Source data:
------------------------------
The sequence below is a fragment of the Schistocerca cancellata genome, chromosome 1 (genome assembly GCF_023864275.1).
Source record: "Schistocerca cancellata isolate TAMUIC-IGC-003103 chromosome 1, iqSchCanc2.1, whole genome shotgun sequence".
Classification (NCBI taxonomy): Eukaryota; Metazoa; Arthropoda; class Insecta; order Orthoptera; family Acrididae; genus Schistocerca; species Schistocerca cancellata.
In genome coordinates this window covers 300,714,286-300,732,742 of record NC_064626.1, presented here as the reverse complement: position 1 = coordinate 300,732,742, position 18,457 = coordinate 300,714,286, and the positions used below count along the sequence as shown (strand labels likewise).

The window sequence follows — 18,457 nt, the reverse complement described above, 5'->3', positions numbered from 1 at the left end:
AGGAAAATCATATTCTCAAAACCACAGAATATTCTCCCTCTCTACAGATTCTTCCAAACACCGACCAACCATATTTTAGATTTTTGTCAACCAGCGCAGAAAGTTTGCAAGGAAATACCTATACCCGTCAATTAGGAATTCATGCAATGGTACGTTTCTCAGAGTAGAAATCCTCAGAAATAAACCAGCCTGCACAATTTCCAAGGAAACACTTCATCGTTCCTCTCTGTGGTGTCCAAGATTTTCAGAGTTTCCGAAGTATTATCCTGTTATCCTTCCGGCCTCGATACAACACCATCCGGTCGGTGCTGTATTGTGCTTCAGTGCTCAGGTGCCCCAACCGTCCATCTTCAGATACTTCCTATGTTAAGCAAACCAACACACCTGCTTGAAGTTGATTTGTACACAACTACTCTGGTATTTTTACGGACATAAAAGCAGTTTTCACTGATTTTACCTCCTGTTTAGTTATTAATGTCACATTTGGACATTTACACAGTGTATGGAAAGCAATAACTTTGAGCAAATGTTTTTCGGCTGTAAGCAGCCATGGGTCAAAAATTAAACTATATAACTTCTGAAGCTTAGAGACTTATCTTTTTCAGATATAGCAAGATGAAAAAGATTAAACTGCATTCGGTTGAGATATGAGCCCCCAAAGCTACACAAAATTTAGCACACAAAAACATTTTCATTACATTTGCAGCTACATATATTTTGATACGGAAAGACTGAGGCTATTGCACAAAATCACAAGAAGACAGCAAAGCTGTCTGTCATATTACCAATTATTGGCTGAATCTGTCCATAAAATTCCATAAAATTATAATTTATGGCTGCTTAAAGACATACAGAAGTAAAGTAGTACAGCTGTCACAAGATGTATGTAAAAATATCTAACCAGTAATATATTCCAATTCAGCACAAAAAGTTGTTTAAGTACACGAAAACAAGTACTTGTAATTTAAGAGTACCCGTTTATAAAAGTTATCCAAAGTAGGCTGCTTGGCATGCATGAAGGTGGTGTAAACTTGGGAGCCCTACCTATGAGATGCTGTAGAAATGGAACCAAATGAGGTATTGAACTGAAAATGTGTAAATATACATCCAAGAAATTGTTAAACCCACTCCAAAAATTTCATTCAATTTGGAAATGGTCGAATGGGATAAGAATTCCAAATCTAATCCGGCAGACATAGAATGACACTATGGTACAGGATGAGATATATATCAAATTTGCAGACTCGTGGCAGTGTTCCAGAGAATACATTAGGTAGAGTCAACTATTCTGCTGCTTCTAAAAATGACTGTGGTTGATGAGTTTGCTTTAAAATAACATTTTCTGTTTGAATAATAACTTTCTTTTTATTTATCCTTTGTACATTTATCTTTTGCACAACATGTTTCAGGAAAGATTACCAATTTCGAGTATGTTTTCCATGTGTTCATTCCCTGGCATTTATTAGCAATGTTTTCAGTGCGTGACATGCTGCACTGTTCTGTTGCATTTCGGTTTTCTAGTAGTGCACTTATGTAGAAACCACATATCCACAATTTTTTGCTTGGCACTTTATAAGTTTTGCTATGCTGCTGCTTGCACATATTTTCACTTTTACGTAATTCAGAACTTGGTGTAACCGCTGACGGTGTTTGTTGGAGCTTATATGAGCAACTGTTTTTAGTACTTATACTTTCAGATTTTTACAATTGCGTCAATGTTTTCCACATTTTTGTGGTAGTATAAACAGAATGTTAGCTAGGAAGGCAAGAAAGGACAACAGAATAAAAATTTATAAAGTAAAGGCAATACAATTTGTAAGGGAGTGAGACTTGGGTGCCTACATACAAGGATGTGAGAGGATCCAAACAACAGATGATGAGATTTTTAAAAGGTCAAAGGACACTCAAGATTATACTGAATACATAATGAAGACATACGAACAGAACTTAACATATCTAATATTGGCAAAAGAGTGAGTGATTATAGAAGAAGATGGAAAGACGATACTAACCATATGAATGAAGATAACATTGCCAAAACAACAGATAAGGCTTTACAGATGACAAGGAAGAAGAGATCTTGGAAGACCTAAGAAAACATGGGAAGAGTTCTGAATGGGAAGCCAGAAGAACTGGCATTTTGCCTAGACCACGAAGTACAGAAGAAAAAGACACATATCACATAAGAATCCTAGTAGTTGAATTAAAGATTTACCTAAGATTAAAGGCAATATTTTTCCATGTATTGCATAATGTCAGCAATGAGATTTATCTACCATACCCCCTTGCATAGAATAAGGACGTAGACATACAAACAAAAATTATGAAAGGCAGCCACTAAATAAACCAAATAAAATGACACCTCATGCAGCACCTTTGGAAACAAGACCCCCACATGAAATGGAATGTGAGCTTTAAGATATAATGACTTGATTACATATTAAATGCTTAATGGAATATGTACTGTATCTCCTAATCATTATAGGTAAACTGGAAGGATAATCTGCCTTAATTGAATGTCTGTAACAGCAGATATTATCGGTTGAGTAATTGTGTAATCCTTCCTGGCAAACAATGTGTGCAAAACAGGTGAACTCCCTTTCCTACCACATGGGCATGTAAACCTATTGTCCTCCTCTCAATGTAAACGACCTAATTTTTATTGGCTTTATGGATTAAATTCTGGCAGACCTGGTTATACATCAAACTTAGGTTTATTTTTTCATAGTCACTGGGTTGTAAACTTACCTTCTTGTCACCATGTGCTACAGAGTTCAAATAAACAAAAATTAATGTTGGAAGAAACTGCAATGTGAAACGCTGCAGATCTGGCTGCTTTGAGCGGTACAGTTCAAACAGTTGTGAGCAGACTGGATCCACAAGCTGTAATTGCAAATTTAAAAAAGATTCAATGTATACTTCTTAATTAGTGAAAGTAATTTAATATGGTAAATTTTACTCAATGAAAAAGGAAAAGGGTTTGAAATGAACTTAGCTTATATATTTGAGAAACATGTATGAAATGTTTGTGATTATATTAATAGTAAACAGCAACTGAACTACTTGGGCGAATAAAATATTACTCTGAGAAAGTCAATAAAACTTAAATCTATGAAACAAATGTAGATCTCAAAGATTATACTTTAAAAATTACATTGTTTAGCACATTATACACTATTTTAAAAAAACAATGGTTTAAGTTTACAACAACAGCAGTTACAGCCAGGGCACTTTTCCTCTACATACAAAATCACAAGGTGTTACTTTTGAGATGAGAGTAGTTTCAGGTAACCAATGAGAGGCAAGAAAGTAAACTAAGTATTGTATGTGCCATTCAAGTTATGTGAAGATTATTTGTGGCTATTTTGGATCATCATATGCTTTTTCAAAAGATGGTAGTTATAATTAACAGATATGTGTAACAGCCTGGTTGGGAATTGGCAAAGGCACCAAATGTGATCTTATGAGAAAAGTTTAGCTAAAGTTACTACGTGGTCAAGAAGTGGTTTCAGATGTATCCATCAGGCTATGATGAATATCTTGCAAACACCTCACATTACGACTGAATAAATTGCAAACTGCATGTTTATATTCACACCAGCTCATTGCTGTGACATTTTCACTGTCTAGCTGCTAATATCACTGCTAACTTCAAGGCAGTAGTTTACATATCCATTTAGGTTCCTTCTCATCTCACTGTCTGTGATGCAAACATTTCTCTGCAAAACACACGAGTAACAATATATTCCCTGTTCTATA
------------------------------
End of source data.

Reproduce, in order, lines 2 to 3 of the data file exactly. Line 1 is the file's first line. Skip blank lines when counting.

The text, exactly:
Source record: "Schistocerca cancellata isolate TAMUIC-IGC-003103 chromosome 1, iqSchCanc2.1, whole genome shotgun sequence".
Classification (NCBI taxonomy): Eukaryota; Metazoa; Arthropoda; class Insecta; order Orthoptera; family Acrididae; genus Schistocerca; species Schistocerca cancellata.